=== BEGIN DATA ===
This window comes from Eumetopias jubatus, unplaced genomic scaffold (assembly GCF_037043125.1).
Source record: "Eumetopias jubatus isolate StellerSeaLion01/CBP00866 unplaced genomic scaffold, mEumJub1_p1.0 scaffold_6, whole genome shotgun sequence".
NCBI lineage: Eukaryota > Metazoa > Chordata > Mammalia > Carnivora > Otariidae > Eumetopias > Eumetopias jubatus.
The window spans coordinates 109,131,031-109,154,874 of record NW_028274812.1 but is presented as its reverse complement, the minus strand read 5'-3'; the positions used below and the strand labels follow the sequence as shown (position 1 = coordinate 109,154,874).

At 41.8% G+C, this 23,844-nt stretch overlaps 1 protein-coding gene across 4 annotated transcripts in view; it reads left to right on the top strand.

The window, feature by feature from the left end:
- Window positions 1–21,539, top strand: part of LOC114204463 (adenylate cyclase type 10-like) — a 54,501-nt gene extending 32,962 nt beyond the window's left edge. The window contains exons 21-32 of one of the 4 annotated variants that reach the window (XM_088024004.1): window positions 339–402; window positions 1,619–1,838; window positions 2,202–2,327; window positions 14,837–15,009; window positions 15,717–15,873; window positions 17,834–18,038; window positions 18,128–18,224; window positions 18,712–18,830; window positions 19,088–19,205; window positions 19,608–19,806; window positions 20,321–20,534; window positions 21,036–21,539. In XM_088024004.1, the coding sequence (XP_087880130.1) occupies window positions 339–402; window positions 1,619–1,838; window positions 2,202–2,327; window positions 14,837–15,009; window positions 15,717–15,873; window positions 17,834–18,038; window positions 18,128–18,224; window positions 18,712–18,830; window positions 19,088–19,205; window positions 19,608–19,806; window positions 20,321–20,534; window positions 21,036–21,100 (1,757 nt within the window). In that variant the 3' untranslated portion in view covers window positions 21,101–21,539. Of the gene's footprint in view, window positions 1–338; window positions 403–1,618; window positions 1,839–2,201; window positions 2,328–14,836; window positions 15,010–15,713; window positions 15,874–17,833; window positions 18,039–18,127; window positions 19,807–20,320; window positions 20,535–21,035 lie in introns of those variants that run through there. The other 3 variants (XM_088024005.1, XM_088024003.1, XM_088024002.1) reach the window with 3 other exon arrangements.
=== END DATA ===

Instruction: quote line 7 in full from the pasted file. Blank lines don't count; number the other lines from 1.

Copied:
- Window positions 1–21,539, top strand: part of LOC114204463 (adenylate cyclase type 10-like) — a 54,501-nt gene extending 32,962 nt beyond the window's left edge. The window contains exons 21-32 of one of the 4 annotated variants that reach the window (XM_088024004.1): window positions 339–402; window positions 1,619–1,838; window positions 2,202–2,327; window positions 14,837–15,009; window positions 15,717–15,873; window positions 17,834–18,038; window positions 18,128–18,224; window positions 18,712–18,830; window positions 19,088–19,205; window positions 19,608–19,806; window positions 20,321–20,534; window positions 21,036–21,539. In XM_088024004.1, the coding sequence (XP_087880130.1) occupies window positions 339–402; window positions 1,619–1,838; window positions 2,202–2,327; window positions 14,837–15,009; window positions 15,717–15,873; window positions 17,834–18,038; window positions 18,128–18,224; window positions 18,712–18,830; window positions 19,088–19,205; window positions 19,608–19,806; window positions 20,321–20,534; window positions 21,036–21,100 (1,757 nt within the window). In that variant the 3' untranslated portion in view covers window positions 21,101–21,539. Of the gene's footprint in view, window positions 1–338; window positions 403–1,618; window positions 1,839–2,201; window positions 2,328–14,836; window positions 15,010–15,713; window positions 15,874–17,833; window positions 18,039–18,127; window positions 19,807–20,320; window positions 20,535–21,035 lie in introns of those variants that run through there. The other 3 variants (XM_088024005.1, XM_088024003.1, XM_088024002.1) reach the window with 3 other exon arrangements.